YES and FLEX students hosted in the Greater Puget Sound area of Washington State, recently had a chance to visit the Bainbridge Island Historical Museum, where docents (including 3 Nisei Japanese who were in WWII Relocation Camps) told them of local history, including the region's role in the Japanese American Exclusion Act. They were joined by Dawn Kepets, Program Officer at the State Department's Bureau of Educational and Cultural Affairs.
The group then spent several hours at IslandWood, an outdoor education school on Bainbridge Island. They learned about recycling, “green” construction, and the philanthropy that made the facility possible.
Here's what the students had to say about the experience!
Hassan from Oman : We visited Bainbridge Island's historical museum and learned a lot about how the island got popular, and how strawberries used to be the main crop over the island. We also learned about the Japanese- Americans’ history and how they were taken to camps after Pearl harbor's bombing just because they were Japanese although they were American and thought to be dangerous. It was interesting to listen to real people's stories and relate that to what we learned in our U.S History class about the immigration acts like the National Origins act of 1924 and how it affected Japanese immigrants. Later on we visited Woods Island and went around the place, looked at different trees grown there, and different activities the kids do while visiting the island. It was wet but interesting!
Ravi from Malaysia: I seriously learnt a lot from the activity we had recently. I related what I learned from the Japanese Americans to Indians living in home country of Malaysia. Indians were brought to Malaysia by the British as slaves to help in the rubber industry. back then we too did not have equal rights with the citizens of Malaysia. While historically they did not have equal rights, they now have a much better government. I am so glad that the Japanese people have peaceful and a beautiful life here in America.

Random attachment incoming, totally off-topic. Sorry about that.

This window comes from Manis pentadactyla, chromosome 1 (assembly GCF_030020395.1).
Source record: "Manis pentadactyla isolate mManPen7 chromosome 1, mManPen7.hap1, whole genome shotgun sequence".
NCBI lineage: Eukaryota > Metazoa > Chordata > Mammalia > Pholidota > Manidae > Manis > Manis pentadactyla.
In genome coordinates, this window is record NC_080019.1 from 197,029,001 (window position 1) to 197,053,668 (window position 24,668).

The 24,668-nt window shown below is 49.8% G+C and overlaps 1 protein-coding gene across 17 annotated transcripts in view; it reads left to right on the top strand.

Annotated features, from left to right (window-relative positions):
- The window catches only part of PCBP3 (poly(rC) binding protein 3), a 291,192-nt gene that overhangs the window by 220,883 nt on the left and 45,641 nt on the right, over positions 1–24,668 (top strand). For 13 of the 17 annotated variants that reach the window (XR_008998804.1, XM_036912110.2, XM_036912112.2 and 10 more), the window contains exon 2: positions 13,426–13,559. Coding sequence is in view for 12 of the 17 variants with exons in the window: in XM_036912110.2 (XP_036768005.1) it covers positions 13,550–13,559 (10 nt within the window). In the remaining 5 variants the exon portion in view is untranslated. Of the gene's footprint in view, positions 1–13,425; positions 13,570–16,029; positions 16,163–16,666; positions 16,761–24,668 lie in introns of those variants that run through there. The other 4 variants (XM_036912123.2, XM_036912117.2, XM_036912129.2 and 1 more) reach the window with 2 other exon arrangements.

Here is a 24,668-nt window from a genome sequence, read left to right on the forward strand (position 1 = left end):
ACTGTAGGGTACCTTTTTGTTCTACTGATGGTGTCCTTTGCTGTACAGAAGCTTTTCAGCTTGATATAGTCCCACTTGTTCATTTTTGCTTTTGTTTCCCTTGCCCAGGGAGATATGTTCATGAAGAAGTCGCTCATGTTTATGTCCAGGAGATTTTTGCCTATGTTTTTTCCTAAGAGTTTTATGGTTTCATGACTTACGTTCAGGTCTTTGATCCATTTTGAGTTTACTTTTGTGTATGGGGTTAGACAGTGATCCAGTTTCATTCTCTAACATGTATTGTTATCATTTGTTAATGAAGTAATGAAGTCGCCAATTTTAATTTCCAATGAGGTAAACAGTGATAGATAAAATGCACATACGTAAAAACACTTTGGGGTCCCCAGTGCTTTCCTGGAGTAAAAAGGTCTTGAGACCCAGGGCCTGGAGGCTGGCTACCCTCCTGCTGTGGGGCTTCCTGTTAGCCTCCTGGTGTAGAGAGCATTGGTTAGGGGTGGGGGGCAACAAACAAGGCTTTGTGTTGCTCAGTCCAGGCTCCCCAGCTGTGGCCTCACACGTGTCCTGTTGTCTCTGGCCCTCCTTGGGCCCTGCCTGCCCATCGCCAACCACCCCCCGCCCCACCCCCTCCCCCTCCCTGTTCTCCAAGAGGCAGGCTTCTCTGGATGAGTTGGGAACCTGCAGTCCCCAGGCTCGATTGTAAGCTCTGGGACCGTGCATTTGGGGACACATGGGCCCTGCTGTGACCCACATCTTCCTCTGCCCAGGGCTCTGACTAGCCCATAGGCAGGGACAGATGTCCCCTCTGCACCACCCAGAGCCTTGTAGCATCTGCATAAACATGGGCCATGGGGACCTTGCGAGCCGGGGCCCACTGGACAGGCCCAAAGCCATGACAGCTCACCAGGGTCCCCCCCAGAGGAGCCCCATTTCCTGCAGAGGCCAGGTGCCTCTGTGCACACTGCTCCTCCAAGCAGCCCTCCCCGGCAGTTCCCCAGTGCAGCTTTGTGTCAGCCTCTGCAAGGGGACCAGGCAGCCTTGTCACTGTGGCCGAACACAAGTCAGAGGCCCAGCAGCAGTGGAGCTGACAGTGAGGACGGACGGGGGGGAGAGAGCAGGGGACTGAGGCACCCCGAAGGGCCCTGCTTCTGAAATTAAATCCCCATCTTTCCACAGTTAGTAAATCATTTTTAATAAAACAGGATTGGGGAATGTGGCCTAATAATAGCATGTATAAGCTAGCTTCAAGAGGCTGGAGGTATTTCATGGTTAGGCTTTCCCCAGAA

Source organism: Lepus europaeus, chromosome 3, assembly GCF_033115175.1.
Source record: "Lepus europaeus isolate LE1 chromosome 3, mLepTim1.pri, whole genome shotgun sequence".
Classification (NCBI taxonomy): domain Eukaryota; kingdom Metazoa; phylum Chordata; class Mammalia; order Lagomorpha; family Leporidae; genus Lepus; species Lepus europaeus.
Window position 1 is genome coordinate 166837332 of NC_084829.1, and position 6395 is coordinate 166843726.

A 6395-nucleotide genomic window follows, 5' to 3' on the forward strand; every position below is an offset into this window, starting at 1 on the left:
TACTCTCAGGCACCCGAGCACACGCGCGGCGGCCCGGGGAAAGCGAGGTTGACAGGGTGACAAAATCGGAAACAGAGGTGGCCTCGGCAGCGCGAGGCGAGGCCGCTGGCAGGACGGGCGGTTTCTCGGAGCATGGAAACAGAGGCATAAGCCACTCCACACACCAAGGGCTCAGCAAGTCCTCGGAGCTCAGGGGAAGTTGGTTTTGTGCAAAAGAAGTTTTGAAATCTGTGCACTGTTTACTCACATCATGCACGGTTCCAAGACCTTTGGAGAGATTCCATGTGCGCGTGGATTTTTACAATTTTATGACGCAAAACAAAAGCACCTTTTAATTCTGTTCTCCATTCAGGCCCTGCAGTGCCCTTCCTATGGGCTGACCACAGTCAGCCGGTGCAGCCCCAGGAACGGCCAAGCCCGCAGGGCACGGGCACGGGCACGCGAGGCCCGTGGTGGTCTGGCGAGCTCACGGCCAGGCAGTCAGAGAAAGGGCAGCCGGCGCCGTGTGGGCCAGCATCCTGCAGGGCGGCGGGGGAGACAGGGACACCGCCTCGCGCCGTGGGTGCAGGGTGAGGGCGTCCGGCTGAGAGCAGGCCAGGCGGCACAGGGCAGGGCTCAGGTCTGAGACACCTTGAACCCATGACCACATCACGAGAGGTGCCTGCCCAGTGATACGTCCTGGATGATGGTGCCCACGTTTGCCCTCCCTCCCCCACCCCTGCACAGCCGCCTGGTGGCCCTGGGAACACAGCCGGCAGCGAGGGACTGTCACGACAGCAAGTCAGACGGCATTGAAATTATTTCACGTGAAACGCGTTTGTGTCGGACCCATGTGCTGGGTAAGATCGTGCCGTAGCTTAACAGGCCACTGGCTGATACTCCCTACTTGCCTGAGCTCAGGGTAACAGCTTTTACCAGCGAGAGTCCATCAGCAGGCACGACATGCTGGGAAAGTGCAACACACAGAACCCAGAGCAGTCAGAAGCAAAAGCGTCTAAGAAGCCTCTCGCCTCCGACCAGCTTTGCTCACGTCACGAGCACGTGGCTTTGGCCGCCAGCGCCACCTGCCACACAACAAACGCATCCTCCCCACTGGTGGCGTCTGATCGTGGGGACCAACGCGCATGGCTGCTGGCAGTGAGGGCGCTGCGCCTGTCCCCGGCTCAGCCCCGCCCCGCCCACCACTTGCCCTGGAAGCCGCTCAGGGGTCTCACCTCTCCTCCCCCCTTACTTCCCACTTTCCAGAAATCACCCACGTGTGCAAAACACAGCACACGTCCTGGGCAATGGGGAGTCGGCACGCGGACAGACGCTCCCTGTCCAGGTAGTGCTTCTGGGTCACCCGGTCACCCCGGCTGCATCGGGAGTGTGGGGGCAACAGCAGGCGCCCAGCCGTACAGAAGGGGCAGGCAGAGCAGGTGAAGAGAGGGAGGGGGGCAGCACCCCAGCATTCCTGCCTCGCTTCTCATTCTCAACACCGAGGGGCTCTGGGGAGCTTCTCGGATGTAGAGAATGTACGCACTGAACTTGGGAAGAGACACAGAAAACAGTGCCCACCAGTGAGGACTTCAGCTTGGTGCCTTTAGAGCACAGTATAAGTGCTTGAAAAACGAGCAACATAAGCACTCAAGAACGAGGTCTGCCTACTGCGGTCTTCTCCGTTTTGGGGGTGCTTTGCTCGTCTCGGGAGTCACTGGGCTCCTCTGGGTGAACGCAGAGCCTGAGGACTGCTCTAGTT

The Bainbridge Island Historical Museum was also a great place to visit. I was not only amazed but shocked when I saw how Americans gave so much importance to maintaining the balance of the ecosystem. I think this realization has to spread across the globe including my country; we have so much to learn from America! I noticed that the architecture of the school is super detailed. They really try to maximize the effort of making the buildings environmentally friendly.
Begad from Egypt: I learned a lot from the Japanese museum, the life of the Japanese-Americans in Washington state and overall during WW II, how they lived, where they worked, and how they were treated. And from the Islandwood camp, I learned new ways of generating clean energy and more nature friendly projects, and it made me think and I'm thinking in a project to compete in a student summit, Climate Change Student Summit, using some of the ideas I got from this activity.
Basak from Turkey: I learned to look from different point of views. I feel confident to have a discussion with an adult about the environment and the history of our community.
Hassan: After going back home, it would be great to suggest the idea of starting a small outdoor school, or organizing an activity somewhere in the suburbs where kids will have the time and experience to explore things and learn in the middle of the woods rather than spending most of their time in class rooms and learning about things they can explore and find out about all by themselves.
Ana from Georgia: We should take care of everything from the past, every single, simple "memory" is important and again we learned from the movie that, despite the fact that this country " upon a hill " made some mistakes to different cultures, different cultures (new generations) will learn from the example and never make the same mistake :)
Photos courtesy Linda Sohlberg, AFS Greater Puget Sound